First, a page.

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For Sex Information, Try the Kinsey Institute


by Lucianne Englert

Depending on which search engine you use, you can find anywhere from four million (word count) to thirty-five thousand (Web pages) entries on the Internet for sex. Clearly, there is a lot about sex on the World Wide Web. However, there is little research-based information related to sexuality. That is, unless you point your browser to http://www.indiana.edu/~kinsey/, the address of the Kinsey Institute for Research in Sex, Gender, and Reproduction Web site. A review from New Scientist (http://www.newscientist.com) calls it "a good place to start looking for serious scientific investigation of human sexuality."

"Over the years during which the institute has existed, people have felt they could turn to the Kinsey Institute to find reliable, nonjudgmental information about their sexual concerns that was difficult for them to request from their local librarians, family physicians, or other professionals," says Margaret Harter, an associate librarian and head of reference and information services for the institute. In an effort to keep that tradition going, the Kinsey Institute has adapted the traditional means through which information was provided (by phone or a visit to the library) to give answers and dispense information through the Web and e-mail.

While Harter and her assistant treat all questions seriously and confidentially, and attempt to provide information to all who ask, the primary focus of the department lies in providing research support. "We handle about 1,400 information requests every year," Harter explains. Queries come from faculty and students at Indiana University and other institutions, researchers and writers, the media, mental health professionals, public officials, and individuals contacting the institute for personal reasons. "Our answers tend to fall into three categories. Most often, we act as a 'ready reference' for callers from the general public and the media, providing brief answers and referrals to better sources," Harter says. "But we emphasize our efforts to serve as an in-depth reference for professionals with research questions related to the mission of the institute and to provide assistance to institute researchers and other researchers," she says.

Requests for information from those who are not researchers come from diverse sources. The office fields about two calls, e-mails, or letters each week from people considering studying sex therapy. When Congress was discussing gays in the military, several legislators called the institute for statistics and background information. Psychotherapists and lawyers sometimes call with specific questions that come up in their practices. Such requests require locating specific but limited information. Researchers, in contrast, are often looking for more extensive information. "Within two weeks of when I started here, we got a call from someone writing a bibliography of every published work by a particular artist," explains Kath Pennavaria, a reference technical assistant for the institute. "She asked if she could set a phone appointment for me to describe each of the 30 prints we had; she said a long-distance call would be much cheaper than a research trip from Connecticut," Pennavaria continues. "So there I was, describing in great detail these scenes as they got increasingly sexually explicit."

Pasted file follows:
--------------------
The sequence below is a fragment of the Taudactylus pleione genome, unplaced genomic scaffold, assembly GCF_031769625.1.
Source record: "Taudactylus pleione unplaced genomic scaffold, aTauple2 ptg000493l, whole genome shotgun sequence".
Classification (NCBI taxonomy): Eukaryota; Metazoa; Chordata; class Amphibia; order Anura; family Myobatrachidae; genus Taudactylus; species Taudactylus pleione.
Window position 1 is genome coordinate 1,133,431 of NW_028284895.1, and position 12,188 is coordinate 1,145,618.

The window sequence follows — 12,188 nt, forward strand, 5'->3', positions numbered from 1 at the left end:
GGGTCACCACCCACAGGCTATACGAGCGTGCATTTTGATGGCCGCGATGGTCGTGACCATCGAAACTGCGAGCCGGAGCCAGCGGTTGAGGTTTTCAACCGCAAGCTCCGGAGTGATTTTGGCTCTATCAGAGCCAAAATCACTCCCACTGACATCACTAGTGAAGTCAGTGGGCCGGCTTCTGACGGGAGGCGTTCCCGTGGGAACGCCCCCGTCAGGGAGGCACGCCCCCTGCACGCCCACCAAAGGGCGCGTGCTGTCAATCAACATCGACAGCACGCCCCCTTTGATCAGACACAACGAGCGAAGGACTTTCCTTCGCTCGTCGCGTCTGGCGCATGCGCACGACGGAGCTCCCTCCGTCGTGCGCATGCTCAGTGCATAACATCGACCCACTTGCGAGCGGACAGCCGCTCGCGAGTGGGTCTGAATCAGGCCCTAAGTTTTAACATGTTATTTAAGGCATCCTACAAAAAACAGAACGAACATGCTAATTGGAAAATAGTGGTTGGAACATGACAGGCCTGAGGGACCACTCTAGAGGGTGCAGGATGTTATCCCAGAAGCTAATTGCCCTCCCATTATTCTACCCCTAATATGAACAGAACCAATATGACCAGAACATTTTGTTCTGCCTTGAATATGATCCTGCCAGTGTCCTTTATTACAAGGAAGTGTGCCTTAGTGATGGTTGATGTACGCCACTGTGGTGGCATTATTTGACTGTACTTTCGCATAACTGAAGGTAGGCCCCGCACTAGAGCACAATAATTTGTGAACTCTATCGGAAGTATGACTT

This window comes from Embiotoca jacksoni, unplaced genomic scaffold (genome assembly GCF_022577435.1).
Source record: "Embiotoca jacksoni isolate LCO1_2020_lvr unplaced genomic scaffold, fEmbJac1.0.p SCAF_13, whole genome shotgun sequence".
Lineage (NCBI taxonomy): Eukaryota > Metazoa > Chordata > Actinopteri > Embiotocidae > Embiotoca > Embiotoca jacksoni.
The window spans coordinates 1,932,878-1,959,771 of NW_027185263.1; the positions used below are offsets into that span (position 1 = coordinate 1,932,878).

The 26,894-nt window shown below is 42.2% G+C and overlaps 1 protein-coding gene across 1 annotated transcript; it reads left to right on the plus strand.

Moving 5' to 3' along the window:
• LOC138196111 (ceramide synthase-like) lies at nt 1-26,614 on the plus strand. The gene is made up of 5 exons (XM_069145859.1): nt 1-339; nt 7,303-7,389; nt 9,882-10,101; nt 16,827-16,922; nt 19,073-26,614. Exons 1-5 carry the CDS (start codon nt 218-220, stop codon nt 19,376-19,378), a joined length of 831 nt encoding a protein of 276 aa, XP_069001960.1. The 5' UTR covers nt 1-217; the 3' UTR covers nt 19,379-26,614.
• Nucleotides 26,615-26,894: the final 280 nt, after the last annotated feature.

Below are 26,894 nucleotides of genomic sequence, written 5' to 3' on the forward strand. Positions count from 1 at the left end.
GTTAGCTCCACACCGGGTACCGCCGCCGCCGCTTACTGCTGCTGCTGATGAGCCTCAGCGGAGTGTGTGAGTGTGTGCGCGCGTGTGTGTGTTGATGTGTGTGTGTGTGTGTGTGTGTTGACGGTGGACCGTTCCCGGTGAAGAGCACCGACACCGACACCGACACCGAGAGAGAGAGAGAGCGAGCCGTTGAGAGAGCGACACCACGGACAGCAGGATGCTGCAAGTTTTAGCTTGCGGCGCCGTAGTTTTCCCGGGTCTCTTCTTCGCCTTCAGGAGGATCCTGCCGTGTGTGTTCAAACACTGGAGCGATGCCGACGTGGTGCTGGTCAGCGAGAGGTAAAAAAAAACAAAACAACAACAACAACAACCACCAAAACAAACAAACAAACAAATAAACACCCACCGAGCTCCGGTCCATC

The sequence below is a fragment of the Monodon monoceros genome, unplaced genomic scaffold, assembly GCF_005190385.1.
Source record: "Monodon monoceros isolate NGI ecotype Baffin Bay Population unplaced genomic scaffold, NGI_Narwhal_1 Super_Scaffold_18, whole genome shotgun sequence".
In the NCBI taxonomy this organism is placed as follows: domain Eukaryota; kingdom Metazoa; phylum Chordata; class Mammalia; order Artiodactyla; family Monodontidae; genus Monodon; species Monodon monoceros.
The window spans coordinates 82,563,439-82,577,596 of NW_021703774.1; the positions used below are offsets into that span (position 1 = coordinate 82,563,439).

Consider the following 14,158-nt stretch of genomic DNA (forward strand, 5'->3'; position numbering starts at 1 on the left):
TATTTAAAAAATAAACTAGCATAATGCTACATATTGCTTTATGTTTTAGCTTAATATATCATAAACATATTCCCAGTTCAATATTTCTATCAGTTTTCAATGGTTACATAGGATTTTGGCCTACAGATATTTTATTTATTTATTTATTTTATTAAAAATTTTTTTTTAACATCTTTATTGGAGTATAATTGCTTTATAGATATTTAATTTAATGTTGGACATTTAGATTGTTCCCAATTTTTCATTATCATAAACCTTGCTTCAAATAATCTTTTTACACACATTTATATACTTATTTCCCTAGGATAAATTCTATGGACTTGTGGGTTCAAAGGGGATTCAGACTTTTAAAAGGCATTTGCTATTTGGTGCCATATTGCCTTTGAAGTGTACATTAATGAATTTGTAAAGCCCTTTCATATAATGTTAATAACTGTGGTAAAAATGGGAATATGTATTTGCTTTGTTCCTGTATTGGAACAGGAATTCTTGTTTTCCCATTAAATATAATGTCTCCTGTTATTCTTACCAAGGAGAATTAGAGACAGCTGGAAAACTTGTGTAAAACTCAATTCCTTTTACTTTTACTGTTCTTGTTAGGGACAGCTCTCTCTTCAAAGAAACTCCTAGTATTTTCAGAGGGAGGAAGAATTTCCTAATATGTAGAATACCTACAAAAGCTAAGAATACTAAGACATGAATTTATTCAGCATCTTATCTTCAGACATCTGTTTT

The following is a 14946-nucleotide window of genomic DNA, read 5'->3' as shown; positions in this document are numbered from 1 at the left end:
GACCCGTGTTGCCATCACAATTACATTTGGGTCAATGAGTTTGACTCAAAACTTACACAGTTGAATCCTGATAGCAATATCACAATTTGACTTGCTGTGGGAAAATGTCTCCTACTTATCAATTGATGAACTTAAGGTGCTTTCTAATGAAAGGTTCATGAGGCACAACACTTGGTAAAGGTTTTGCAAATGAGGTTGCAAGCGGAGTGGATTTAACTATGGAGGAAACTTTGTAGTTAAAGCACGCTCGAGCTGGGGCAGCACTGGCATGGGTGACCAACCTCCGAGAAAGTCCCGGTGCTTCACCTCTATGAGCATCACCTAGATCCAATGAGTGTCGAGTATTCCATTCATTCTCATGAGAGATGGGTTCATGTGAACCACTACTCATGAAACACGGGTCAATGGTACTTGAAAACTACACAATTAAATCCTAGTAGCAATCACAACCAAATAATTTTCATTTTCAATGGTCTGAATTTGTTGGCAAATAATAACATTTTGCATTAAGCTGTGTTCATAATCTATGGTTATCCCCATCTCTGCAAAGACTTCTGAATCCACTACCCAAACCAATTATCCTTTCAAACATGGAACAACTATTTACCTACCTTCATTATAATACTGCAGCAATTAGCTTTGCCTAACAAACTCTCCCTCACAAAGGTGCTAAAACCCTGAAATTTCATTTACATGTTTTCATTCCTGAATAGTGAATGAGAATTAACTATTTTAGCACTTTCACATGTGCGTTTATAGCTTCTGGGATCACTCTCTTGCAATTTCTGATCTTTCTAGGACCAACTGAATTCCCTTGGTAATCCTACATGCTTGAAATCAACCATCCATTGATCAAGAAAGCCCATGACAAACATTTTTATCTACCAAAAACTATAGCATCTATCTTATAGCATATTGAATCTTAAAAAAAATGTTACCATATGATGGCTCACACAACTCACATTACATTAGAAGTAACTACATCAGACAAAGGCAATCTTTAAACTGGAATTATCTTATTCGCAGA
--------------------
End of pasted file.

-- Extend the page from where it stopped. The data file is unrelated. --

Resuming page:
Simpler queries often can be answered by information contained in the institute's Web site. Before the Web site was developed, the institute developed a Gopher information server for sexuality research, and before that, the institute compiled and updated bibliographies on over four hundred sexuality-related topics. "When I started the Gopher server for sexuality research, there was very little to link to in terms of other sexuality-related research resources on the Internet," Harter says. "We were pioneers and were active in encouraging other professional organizations to develop Internet sites. Then when the Web exploded, sexuality on the Internet quickly began to be synonymous for many people with pornography and pedophiles," she continues. "It was important for the institute to establish the legitimacy of sexuality research sites and their importance for educational and research purposes." One look through their guest book indicates that they achieved this goal, as there are many positive comments about the information available on the Web site.

Harter has also taken on a major revision of the institute's thesaurus of sexual nomenclature, originally created in 1976 with National Institute of Mental Health funds. This thesaurus is the only published thesaurus for the field of sexuality, and its updating is being funded by an IU Librarians' Association research grant, an Office of Research and the University Graduate School research grant-in-aid, and the IU Libraries White Professional Development Award.

"Since I came to the institute almost seven years ago, we have moved from serving as an information line to focusing on developing information products for wide electronic dissemination, and to working to add value to electronic and print resources that already exist, tailoring them to the needs of sexuality researchers," Harter says. "Since sexuality researchers are spread among many disciplines, we want Information and User Services to be a place where researchers can find out what is going on across the field, and across the world."

Harter concludes, "I think Dr. [Alfred] Kinsey would approve of our new initiatives. The primary aim is to assist researchers at the institute, at Indiana University, and elsewhere to accomplish what he set out to do more than fifty years ago: to fill the gaps in our scientific knowledge about human sexuality, and so to benefit humankind." Kinsey

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